With its strong points focused on harbors, the chain of bunkers, foxholes, and casemates that still litter Europe’s Atlantic coastline had been predicated on Hitler’s belief that the Allies would be unable to mount a successful invasion without taking a sizeable port. In the event, having successfully used deception to convince the Germans that they intended to land around Calais, they encountered only limited resistance from the bunkers and casemates commanding the D-Day beaches. As Albert Speer opined, “by means of a single brilliant technical idea [the portable Mulberry harbors] the enemy bypassed these defenses within two weeks of the first landing.”
Today, the British architectural historian Joseph Rykwert writes in the catalog to the Royal Geographic Society exhibition, the relics of the Atlantic defenses amount to a “lasting token of a mighty miscalculation.” In barely two years it consumed more than 17 million cubic meters of concrete, depriving Hitler’s armaments factories of more than a million metric tons of iron. Albert Speer, who took over the project after the death of Hitler’s chief architect, Fritz Todt, recollected during his years in Spandau prison, it had been an exercise in futility: “All this expenditure of effort was sheer waste.”
The Atlantic Wall’s military futility is only part of the story. The construction exacted a terrible human cost. At its height in 1944 nearly 300,000 workers were coerced into the project. While around 10 percent were Germans in supervisory roles, the vast majority were forced laborers or prisoners of war. Thousands of these workers died in the harshest conditions.
The Atlantic Wall, however, was not just a product of slavery. Voluntary or semi-voluntary labor was essential to its construction, with Frenchmen offered the choice of working on the Wall and the huge submarine pens on France’s Atlantic coast, or hard labor in Germany. Local contractors operating as subsidiaries of German companies benefited from the program: the Wall is a monument to the profiteers of occupied Europe as well as to those who lived and died building it, or heroically breached its ramparts. 3.7 billion reichsmarks were spent on fortifications in France alone.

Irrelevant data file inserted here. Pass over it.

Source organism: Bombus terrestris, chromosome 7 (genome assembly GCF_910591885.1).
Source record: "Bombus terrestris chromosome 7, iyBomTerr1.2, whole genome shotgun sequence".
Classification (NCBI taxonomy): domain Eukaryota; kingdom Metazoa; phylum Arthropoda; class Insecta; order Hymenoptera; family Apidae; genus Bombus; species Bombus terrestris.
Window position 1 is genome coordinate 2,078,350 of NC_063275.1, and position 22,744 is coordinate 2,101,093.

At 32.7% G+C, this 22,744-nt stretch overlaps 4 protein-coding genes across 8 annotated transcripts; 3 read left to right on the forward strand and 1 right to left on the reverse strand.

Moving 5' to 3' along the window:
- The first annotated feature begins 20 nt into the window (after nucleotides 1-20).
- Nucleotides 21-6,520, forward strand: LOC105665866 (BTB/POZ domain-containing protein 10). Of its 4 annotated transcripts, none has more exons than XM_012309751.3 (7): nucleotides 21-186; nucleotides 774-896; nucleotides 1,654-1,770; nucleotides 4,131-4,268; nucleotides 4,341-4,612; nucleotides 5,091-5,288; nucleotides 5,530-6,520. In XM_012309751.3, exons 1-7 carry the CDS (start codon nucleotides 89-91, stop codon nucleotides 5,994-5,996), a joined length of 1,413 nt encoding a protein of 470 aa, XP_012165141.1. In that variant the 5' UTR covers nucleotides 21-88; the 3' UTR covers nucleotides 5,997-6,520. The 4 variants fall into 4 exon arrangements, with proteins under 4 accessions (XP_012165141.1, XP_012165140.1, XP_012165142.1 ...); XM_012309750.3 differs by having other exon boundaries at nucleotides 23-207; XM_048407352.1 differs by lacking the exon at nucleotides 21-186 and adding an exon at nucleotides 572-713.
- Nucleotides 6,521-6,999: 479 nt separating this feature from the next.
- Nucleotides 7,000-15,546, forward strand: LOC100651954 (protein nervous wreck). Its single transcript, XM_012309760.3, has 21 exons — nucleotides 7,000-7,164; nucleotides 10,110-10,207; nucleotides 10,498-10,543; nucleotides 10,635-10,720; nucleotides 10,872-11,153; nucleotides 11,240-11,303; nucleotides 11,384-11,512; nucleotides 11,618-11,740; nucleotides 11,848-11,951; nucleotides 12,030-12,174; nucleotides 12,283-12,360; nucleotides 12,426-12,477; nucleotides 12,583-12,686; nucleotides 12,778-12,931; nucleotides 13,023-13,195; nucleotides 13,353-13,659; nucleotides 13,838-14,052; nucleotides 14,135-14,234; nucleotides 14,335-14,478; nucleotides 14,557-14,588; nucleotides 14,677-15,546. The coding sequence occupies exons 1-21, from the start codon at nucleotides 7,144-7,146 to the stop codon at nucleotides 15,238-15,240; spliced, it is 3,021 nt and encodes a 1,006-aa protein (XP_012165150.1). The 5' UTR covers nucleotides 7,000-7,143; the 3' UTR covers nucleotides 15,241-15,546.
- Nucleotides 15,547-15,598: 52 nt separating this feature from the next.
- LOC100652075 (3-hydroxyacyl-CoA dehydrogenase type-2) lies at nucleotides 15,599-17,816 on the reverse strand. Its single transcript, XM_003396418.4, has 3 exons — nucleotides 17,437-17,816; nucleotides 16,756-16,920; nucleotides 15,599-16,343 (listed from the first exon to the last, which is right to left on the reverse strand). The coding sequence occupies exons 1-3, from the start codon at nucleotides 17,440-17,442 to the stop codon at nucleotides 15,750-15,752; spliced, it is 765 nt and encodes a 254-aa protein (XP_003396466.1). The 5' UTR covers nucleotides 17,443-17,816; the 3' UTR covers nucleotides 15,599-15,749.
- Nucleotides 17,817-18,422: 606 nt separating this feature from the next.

Architecturally, the Atlantic Wall was designed according to the military logic of its time: it would be wrong to regard it as an example of “Nazi” or “fascist” architecture. The Wall’s seventy-odd standard designs specified the proportions for each type of structure based on criteria determined by their military purpose: room heights in bunkers, for example, were either 2 meters or 2.2 meters for normal situations, minimized to reduce overall height and exterior configuration. Internal room dimensions were based on multiples of 10 centimeters, so that the progression of spaces between external walls was mathematically precise irrespective of the number of partitions.
By integrating form, function, and materials, the bunkers and casemates fulfilled the criteria of a rationalist architecture using standardized sections that could be reproduced quickly in large quantities. Many of the structures are strikingly avant-garde in appearance, evoking buildings such as Le Corbusier’s domestic “machines for living in.” The innovative use of molded concrete had a strong influence on the “new brutalism” style that became fashionable after the war. (Many of the buildings erected in the post-war period employed the same materials, techniques, and aesthetic. They include widely admired examples of the “brutalist” style, such as Erno Goldfinger’s Trellick Tower (1972), Denys Lasdun’s National Theatre (1979) in London, and Kallman McKinnell’s Boston City Hall (1968).